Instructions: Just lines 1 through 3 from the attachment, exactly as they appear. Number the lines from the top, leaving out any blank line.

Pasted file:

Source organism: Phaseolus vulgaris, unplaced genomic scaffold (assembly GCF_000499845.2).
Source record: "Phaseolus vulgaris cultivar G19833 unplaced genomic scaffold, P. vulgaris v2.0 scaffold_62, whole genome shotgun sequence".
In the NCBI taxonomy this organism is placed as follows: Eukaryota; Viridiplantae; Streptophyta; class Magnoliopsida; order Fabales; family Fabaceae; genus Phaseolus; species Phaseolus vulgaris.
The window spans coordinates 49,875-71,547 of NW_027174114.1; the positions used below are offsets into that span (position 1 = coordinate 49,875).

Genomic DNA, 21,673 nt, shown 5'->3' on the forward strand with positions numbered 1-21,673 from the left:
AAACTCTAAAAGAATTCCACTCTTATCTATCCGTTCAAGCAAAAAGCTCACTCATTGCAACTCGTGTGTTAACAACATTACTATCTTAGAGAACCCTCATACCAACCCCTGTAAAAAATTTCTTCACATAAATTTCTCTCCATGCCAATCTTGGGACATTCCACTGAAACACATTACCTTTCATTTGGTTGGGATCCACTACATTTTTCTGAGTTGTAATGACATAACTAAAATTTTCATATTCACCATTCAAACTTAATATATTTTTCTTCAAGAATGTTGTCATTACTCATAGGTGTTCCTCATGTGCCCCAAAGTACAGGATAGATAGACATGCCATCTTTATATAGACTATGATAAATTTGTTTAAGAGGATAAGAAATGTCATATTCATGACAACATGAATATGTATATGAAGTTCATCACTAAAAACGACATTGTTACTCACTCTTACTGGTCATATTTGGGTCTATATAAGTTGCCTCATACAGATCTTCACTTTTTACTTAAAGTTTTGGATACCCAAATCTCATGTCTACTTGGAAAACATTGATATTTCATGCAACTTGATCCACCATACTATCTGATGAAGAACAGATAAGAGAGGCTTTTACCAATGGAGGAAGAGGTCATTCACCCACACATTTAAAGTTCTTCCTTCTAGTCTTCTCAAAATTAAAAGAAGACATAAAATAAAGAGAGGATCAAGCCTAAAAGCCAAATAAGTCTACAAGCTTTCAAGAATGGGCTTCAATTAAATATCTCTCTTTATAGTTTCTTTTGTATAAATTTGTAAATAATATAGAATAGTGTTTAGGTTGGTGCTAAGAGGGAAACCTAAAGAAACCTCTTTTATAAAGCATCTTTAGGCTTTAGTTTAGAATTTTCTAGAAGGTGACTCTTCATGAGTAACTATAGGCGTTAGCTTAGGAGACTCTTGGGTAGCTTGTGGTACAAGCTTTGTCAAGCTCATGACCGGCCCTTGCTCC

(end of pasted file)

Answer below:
Source organism: Phaseolus vulgaris, unplaced genomic scaffold (assembly GCF_000499845.2).
Source record: "Phaseolus vulgaris cultivar G19833 unplaced genomic scaffold, P. vulgaris v2.0 scaffold_62, whole genome shotgun sequence".
In the NCBI taxonomy this organism is placed as follows: Eukaryota; Viridiplantae; Streptophyta; class Magnoliopsida; order Fabales; family Fabaceae; genus Phaseolus; species Phaseolus vulgaris.